French-born architect and interior designer Thierry Despont founded his New York practice, the aptly named Office of Thierry Despont, in 1980. His business has reached new heights since: In 1986, he completed the restoration of the Statue of Liberty; more recently, in 2016, he finished work on a $450 million, four-year makeover of the historic Ritz Paris. In the years between, Despont’s built over-the-top homes for clients such as Bill Gates and Calvin Klein.
His recent creative partner is a bit different: Fasano, a Brazilian hospitality brand with luxe hotels in Rio de Janeiro and Saõ Paulo. Despont was tasked with designing its first location in North America, Fasano Fifth Avenue, on Manhattan’s Upper East Side. Unlike the company’s previous ventures, the Fifth Avenue iteration is a hotel and private club where members can stay exclusively for long-haul trips. Offerings include four 3,600-square-foot duplex homes and seven smaller clubhouse suites; guests can book both for 30 days or more. Despont’s influence here is evident: Loro Piana cashmere lines the walls, plus a mix of antiques and custom furniture fills the individual rooms. He speaks to Robb Report about this design and others.
Because you worked with a brand, rather than one client, was this project different from your private residential work?
I love to do a house because you have one or two people across the table. And the better the client, the better I get—it’s like having a good tennis partner. You play tennis with someone who doesn’t know how to play it, pretty soon it’s boring. But if you play with someone that really knows how to challenge you and pushes you, then you get better. Your games get better. Here, I worked with José Auriemo. It was like having a private owner, really. That was the beauty. It was not a committee meeting; it was not like one of those big, corporate brand projects. It was a very unique project.
Who was the resident you had in mind for Fasano Fifth Avenue?
Me! I thought I would like very much to have one of those duplex apartments.
How did you get started in architecture?
I’m a really lucky man because my father was an architect. I always thought, watching my father, that it was the greatest profession in the world. I went to the Beaux-Arts school in Paris and then I realized that indeed this was what I was meant to be. I love to paint. I love to sculpt.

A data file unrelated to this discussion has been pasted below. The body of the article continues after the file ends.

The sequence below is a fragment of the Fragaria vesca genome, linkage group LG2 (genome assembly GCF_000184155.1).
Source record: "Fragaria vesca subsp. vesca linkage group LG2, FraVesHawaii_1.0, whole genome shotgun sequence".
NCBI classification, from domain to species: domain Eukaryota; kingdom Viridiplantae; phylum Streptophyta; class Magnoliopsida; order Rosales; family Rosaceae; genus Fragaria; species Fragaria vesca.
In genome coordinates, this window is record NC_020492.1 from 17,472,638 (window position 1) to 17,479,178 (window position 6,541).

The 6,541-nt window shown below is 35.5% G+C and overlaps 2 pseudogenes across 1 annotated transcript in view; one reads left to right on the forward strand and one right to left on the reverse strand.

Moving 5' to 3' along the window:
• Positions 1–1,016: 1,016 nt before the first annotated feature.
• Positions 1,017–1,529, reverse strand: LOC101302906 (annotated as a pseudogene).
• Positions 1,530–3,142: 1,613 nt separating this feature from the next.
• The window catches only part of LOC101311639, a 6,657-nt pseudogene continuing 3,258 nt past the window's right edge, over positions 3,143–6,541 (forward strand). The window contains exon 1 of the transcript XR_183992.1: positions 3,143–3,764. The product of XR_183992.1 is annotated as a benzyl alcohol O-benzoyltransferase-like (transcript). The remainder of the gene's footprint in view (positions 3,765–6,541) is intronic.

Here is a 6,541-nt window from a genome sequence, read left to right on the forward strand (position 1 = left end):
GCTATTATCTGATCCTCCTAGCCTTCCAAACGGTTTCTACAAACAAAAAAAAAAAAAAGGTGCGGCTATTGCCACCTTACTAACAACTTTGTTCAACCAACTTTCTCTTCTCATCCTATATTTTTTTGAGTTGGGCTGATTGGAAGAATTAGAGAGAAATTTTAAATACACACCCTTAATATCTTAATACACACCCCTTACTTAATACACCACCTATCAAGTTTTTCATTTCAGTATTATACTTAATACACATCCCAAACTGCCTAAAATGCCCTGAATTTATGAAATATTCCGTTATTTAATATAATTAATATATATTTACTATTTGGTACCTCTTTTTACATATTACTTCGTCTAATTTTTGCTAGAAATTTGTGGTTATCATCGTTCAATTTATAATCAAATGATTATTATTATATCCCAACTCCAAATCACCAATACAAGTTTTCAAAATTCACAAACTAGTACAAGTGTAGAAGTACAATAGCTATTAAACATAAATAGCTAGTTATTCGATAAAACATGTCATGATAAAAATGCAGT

After a while I came to New York. I was asked to do one house, and then another. And suddenly I realized that really was what I love most.
We truly are an architectural and design firm with a specialty, which is private homes— and five-star hotels and luxury condominiums and a few museums here and there. And the restoration of the Statue of Liberty. But having restored the Statue of Liberty, there were very few other big statues to be restored in the world. People thought, “Well, if he’s done the Statue, he can do my kitchen.”
What do you recall about the Statue of Liberty project?
It’s one of the best memories I have of my entire practice. For four years we went, traveling to Paris, because we had a team of French consultants there. We had a boat at our disposal, so we could go to the Statue a bit early in the morning, in the fog, in the summer afternoon or at sunset. It was a marvelous project, and the enthusiasm in the country was spectacular. I think I got away with a speeding ticket by telling the arresting officer that I was late for a meeting on the Statue of Liberty.
There are a lot of architectural trends that go in and out of style. Is your work ever dictated by that?
No. I like to stay away from the trend of the year—that’s definitely not what I like to do. And, you know, I see the elegance of some of those minimalist projects, but I don’t think they’re very comfortable, so I don’t want to do that.
Do you have a favorite project or projects that you’ve worked on?
My favorite project is always the next one.